33 provinces have been impacted by floods since October 7, the department says. While conditions have improved in 14 of the provinces, the flood levels in other 17 provinces are still high. Help is on the way to assist affected households and the department is working on how to drain the areas. They’re also getting an estimate on the damage done from the floods and plan to request financial assistance from the Finance Ministry.

In Nakhon Ratchasima, 20 homes in the Phimai district have been flooded for about a week and the water is now giving off a foul odour. Pumps are being used to drain the water into the district’s dam, but the dam is beyond its capacity and will soon need to release water to prevent another flood.

Provinces impacted from the floods: Ubon Ratchathani, Nakhon Ratchasima, Chaiyaphum, Sisaket, Buriram, Surin, Prachinburi, Sa Kaeo, Chachoengsao, Chanthaburi, Chonburi, Rayong, Uthai Thani, Samut Songkhram, Samut Sakhon, Suphanburi, Kanchanaburi, Chainat, Singburi, Ratchaburi, Nakhon Pathom, Pathum Thani, Phetchaburi, Prachuap Khiri Khan, Chumphon, Nakhon Si Thammarat, Surat Thani, Phang Nga, Krabi, Phuket, Trang, Satun and Songkhla.

Read more about Thailand’s wet season HERE.

SOURCE: Nation Thailand

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Government lifts Bangkok’s State of Emergency

Caitlin Ashworth

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Government lifts Bangkok’s State of Emergency | The Thaiger

Bangkok’s State of Emergency has been lifted, according to a statement published in the Royal Gazette, making it official. The order, banning large public gatherings, and censoring critical media commentary, was imposed last Thursday morning by PM Prayut Chan-o-cha, leading to the breaking up a protest and the arrests of a number of activists.

“The current violent situation that led to the announcement of the severe situation has eased and ended to a situation in which government officials and state agencies can enforce the regular laws.”

Protesters ignored the orders and rallies only grew over the past week. The recent series of protests started on Wednesday, October 14 at Bangkok’s Democracy Monument. The demonstration happened to be at the same day and the same route as a royal motorcade, causing complications as well as a clash between the royal supporters and the protesters calling on reform.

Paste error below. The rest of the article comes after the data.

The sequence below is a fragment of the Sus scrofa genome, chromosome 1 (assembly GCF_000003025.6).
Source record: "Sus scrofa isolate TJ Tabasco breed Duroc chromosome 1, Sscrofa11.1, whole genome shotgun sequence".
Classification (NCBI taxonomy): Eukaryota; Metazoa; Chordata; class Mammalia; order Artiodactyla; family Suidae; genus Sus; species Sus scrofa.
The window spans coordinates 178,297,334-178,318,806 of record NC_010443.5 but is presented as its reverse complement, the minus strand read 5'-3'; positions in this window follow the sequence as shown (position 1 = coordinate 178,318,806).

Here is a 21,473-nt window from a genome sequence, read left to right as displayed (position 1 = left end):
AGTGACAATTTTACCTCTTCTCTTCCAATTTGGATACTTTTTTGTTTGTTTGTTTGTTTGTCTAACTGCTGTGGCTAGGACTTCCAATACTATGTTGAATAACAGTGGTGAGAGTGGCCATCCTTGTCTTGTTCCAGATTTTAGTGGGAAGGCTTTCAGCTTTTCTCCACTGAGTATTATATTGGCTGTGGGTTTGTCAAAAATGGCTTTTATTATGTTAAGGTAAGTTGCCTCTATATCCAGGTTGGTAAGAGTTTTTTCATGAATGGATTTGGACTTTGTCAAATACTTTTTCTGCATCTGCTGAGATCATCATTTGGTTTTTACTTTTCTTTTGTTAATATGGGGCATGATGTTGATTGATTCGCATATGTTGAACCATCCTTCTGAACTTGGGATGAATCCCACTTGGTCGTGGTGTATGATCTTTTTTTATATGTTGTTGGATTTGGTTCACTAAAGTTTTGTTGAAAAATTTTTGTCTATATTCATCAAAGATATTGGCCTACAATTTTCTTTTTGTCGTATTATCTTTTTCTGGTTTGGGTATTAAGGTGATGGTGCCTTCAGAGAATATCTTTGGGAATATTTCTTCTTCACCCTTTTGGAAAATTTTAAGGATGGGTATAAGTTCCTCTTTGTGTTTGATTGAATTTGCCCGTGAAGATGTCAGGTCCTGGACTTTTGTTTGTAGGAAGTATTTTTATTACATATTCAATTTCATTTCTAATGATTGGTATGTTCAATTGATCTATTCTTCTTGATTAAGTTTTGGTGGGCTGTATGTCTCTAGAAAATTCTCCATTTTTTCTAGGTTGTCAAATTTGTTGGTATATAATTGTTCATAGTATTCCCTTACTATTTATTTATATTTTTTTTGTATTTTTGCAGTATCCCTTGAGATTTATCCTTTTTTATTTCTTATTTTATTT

Protesters walked to the Government House and intended to set up camp for a few days to put pressure on Prayut to resign. The protest was broken up at 4am the next morning after the prime minister issued the state of emergency. More than 20 activists were arrested, many faced charges of violating the emergency measures.

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SOURCE: Reuters

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AstraZeneca Covid-19 vaccine trial volunteer dies

Caitlin Ashworth

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AstraZeneca Covid-19 vaccine trial volunteer dies | The Thaiger

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But trials on the vaccine, being developed by Oxford University and the pharmaceutical company AstraZeneca, are set to continue. The university says “there have been no concerns about safety of the clinical trial.” The vaccine is also planned to be produced in Thailand and be available to the Thai population by the first half of 2021.

The 28 year old volunteer from Rio de Janeiro died from Covid-19 complications, according to CNN Brasil. He was apparently never injected with the experimental vaccine. If the volunteer had been given the Covid-19 vaccine and died, the trial would have been suspended, a source told Reuters, adding that the volunteer may have been part of the control group.

The Federal University of Sao Paulo is helping to coordinate the trials in Brazil and has also recommended the trials continue. So far, 8,000 volunteers have been injected with the first dose of the vaccine and some have already been jabbed a second time, a university spokesperson said.

“Everything is proceeding as expected, without any record of serious vaccine-related complications involving any of the participating volunteers.”

Thailand is set to be the Southeast Asia production site for the new vaccine. If the AstraZeneca trials are successful, the vaccine will be available to the Thai population by the first half of 2021. For Thailand, the vaccine is seen as a lifeline to save the country’s struggling economy, allowing borders to safely reopen and revive the tourism industry.

The company Siam Bioscience will manufacture the vaccine in Thailand and provide injections for the Thai populations as well as the neighbouring countries Indonesia, Singapore, Malaysia, Philippines, Vietnam, Brunei, Cambodia, Myanmar and Laos.

SOURCE: Thai PBS